Neil deGrasse Tyson may be one of the most celebrated scientists of our time, but that doesn’t make him immune to racial profiling.
On Tuesday, Tyson posted an excerpt from his 2004 book “The Sky Is Not the Limit: Adventures of an Urban Astrophysicist” on Facebook, in which he and several colleagues at a 1991 National Society of Black Physicists conference recounted times they had been detained by police without reason. He said he had “a dozen different encounters to draw from.”
“There was the time I was stopped late at night at an underpass on an empty road in New Jersey for having changed lanes without signaling,” Tyson wrote. “He [the cop] went on to say that the ‘real reason’ why he stopped me was because my car’s license plates were much newer and shinier than the 17-year old Ford that I was driving. The officer was just making sure that neither the car nor the plates were stolen.”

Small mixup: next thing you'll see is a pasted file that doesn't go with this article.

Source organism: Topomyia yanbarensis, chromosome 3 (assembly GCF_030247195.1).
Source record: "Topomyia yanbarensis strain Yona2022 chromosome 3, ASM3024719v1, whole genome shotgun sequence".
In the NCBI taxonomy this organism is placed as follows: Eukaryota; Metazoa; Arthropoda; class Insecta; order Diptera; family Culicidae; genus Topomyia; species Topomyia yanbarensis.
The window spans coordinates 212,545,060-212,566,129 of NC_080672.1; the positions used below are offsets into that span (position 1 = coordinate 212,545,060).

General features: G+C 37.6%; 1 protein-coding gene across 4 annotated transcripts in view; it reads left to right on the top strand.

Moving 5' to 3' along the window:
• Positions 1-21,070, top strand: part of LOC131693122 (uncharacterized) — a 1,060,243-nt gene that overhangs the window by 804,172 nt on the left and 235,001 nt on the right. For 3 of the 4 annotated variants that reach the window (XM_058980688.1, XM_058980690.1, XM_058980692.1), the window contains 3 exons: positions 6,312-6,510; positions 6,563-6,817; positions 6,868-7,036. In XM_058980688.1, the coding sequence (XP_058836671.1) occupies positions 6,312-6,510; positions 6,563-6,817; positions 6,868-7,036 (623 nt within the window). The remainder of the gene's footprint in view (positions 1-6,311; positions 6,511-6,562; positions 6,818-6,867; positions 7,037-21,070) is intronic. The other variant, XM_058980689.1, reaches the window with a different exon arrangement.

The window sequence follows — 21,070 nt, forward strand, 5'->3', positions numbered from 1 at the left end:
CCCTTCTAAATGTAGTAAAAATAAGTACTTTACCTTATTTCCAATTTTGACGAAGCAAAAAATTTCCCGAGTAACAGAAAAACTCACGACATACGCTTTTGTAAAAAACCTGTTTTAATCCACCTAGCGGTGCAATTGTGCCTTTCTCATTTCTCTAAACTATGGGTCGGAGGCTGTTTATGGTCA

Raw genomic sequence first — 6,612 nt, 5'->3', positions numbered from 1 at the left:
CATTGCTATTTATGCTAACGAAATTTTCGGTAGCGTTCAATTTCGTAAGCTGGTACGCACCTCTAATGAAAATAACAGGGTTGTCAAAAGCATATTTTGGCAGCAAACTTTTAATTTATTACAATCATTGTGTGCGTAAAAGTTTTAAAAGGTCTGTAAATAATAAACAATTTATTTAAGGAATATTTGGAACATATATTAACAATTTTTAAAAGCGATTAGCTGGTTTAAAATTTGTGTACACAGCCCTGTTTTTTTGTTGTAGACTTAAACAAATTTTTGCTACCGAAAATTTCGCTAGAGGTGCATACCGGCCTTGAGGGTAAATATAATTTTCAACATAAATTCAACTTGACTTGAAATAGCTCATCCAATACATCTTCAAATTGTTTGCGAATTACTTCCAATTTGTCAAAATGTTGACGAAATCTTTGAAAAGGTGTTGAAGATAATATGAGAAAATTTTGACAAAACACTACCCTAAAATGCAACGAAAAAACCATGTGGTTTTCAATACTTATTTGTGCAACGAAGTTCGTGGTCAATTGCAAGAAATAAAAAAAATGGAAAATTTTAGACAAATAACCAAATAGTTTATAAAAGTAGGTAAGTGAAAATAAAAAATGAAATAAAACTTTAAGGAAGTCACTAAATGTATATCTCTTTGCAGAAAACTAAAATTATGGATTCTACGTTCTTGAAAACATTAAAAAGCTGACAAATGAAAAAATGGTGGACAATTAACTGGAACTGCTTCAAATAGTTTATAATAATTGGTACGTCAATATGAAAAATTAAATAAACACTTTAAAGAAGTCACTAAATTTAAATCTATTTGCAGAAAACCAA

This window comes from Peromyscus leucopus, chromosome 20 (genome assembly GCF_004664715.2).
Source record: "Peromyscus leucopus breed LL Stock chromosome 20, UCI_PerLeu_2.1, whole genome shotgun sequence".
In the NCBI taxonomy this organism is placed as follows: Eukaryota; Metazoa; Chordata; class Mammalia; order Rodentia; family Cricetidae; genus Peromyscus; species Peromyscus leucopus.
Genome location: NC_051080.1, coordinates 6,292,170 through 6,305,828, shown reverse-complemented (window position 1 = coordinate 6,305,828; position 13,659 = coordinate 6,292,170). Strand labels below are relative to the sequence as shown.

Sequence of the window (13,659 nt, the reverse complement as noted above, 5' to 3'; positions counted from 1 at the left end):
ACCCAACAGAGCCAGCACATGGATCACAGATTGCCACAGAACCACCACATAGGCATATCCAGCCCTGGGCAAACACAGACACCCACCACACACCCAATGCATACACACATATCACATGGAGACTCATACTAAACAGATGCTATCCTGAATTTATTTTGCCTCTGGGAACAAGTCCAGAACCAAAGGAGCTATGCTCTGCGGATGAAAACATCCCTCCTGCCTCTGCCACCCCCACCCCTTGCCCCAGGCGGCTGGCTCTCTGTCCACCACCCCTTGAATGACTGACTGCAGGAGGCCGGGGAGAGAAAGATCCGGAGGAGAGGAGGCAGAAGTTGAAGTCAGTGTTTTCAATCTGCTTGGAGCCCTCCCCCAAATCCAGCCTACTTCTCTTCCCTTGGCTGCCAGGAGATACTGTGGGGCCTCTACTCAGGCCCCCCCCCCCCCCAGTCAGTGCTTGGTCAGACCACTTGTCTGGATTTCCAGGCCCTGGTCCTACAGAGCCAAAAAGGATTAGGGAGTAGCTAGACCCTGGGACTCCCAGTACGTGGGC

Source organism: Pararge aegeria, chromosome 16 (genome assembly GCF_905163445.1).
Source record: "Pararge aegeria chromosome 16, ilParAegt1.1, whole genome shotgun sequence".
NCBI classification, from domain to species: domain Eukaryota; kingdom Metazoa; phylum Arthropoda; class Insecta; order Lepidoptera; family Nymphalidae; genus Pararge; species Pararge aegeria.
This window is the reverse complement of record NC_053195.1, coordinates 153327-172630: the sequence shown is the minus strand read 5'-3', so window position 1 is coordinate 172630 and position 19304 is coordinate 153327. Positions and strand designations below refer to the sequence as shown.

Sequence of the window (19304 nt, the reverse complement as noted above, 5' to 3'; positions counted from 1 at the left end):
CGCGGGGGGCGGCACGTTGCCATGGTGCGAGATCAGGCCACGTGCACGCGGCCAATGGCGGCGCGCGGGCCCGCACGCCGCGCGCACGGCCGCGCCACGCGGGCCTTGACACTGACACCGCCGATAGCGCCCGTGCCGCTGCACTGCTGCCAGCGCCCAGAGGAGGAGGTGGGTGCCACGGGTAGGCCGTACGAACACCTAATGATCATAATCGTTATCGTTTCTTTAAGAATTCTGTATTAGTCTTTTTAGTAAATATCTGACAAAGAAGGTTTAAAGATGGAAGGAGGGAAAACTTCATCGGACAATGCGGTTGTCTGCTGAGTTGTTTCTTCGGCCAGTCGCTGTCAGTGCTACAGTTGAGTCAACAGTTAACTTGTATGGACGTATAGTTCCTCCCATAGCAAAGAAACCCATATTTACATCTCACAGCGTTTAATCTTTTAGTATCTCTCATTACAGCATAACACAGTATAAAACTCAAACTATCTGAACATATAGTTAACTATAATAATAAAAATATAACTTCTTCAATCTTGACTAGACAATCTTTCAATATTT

Tyson also described being stopped several times while trying to bring boxes of textbooks into his graduate school office.
“I wonder how often that scenario shows up in police training tapes,” he said. “In total, I was stopped two or three times by other security officers while entering physics buildings, but was never stopped entering the campus gym.”
When Tyson and his colleagues looked back on the incidents, they concluded the only unifying factor was that all of those telling the stories were black.
“We were guilty not of DWI (Driving While Intoxicated), but of other violations none of us knew were on the books: DWB (Driving While Black), WWB (Walking While Black), and of course, JBB (Just Being Black),” he said.
Shortly after the conference, the Rodney King riots in 1992 occurred in South Central LA, which Tyson points out were the result of the acquittal of the police officers involved.
“Upon seeing the now-famous video of the incident, I remembered being surprised not because Rodney King was beaten by the police but because somebody finally caught such an incident on tape,” he said.